To this end, G Group hired local general contractor, Sawchuk Developments Co. Ltd. to construct the Southwind project. Sawchuk, which has worked throughout the Okanagan Valley since 1981, built part of its solid reputation by embracing the green building movement. So when Sandhill Mechanical was contracted to design/build the mechanical and plumbing work on the second phase of construction at the Southwind at Sarsons project, Sandhill was obliged to do the job with that objective in mind.
Completed in spring 2008, the first phase of the Southwind at Sarsons took approximately 30 months to build. Phase 1 sold out and provided a solid base for Phase 2. However, one mechanical change to Phase 2 came about when Sandhill was brought onto the project: The piping for the hybrid geothermal/domestic heating/cooling system in Phase 1 had been run using CPVC piping, which Sandhill Mechanical’s president, Grant LaLonde, prefers not to use. LaLonde explains that he’s not a fan of the chemicals used in making CPVC connections or the strength of their joints.
LaLonde also adds that copper piping has not traditionally been a good option in the area due to differing water qualities. “We’ve had problems with copper. The water can have totally different characteristics depending on where it’s coming from – wells, lakes streams – and you can have different minerals in there like manganese and calcium that can deteriorate and adhere to the pipe.”
Copper prices were also at an all-time high when the job was being designed in the spring of 2008. Additionally, copper is a finite resource and the smelting process is not entirely environmentally friendly, says Gaucher.
“Since the Southwind development was designed with environmental sentitivity in mind – appeasing the customer’s personal health considerations and their concerns for leaving a minimal building footprint on the environment, an environmentally friendly piping option fit our bill upfront,” Gaucher adds.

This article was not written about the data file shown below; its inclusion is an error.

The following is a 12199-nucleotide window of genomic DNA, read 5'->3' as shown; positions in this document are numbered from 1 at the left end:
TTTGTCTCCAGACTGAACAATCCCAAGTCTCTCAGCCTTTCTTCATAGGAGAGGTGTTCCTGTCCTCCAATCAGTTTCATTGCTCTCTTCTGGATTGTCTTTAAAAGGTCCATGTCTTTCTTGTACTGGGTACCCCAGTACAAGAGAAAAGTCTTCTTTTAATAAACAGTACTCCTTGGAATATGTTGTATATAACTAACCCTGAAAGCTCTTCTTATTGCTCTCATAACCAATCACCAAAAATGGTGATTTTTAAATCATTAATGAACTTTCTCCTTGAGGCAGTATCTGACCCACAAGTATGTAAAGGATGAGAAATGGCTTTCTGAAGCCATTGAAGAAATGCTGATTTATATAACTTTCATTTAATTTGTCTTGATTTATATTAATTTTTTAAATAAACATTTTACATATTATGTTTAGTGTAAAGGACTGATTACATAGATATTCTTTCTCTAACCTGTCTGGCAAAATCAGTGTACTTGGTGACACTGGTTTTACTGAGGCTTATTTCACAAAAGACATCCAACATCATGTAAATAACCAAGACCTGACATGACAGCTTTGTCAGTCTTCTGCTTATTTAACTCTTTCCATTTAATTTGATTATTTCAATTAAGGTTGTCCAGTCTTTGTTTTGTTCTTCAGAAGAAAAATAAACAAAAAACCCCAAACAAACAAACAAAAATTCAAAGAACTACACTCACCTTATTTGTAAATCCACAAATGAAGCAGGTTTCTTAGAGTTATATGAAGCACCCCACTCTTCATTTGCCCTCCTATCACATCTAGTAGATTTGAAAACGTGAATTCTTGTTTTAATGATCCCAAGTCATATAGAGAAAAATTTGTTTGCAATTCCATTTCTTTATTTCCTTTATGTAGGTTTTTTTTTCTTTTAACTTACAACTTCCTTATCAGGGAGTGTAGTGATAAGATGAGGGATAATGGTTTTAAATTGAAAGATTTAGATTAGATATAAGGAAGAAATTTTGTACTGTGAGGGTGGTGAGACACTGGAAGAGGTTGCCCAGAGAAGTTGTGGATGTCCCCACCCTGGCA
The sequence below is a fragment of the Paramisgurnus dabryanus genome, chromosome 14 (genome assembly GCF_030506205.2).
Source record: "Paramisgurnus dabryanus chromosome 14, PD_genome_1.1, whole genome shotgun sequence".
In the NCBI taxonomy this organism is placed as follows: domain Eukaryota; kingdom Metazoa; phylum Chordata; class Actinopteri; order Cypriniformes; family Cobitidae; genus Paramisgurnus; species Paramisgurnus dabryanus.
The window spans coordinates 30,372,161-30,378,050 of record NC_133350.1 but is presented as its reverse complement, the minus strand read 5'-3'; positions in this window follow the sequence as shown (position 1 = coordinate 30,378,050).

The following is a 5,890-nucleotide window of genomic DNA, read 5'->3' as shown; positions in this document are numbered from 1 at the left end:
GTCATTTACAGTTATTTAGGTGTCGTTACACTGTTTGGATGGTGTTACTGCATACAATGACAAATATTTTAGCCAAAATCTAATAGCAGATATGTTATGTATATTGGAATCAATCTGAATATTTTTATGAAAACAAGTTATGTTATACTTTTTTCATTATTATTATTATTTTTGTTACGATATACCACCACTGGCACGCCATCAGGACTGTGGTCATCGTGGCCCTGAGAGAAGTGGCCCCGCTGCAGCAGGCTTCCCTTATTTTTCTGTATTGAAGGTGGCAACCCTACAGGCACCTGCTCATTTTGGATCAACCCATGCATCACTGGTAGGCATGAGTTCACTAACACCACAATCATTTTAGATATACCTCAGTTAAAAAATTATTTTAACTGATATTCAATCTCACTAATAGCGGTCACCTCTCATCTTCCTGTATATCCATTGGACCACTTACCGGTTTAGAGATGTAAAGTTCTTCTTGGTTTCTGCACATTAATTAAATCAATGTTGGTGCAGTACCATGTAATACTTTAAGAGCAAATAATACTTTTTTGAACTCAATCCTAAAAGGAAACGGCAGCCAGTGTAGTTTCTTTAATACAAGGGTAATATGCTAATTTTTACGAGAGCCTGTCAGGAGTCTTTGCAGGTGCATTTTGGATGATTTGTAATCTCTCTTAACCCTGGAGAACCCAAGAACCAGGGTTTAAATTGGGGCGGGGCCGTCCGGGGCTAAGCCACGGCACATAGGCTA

THE 30-YEAR-OLD “NEW” ALTERNATIVE
Sandhill did have a ready alternative that’s been proven in 70-plus countries over three decades but is relatively new to North America. The firm has installed Aquatherm polypropylene piping on more than a dozen projects over the last three years, including a number of domestic water and geothermal applications.
LaLonde knew polypropylene was the answer for Phase 2. “We didn’t even think of any other piping options. There are no other products that would have been satisfactory for this installation,” LaLonde says. “It’s just an overall good, long-lasting product, and its quality was important on this project,” he adds. It also helped that the material is extremely corrosion resistant, so much so that it’s frequently used in acid-waste applications.
Sandhill engaged the design-build engineering firm Aerius Engineering (Westbank, BC), whose principals were also onboard with using Aquatherm. Martin Paul, P.Eng LEED® AP, and Aerius’ managing partner Dean Astren, concur with LaLonde. “We really didn’t consider any other material. Even for the larger sizes, the pipe sizing could be reduced from traditional material by virtue of the higher velocities allowed in the Aquatherm,” Paul says. The polypropylene’s flow rates allowed for a 5″ installation where 6″ copper would’ve been required.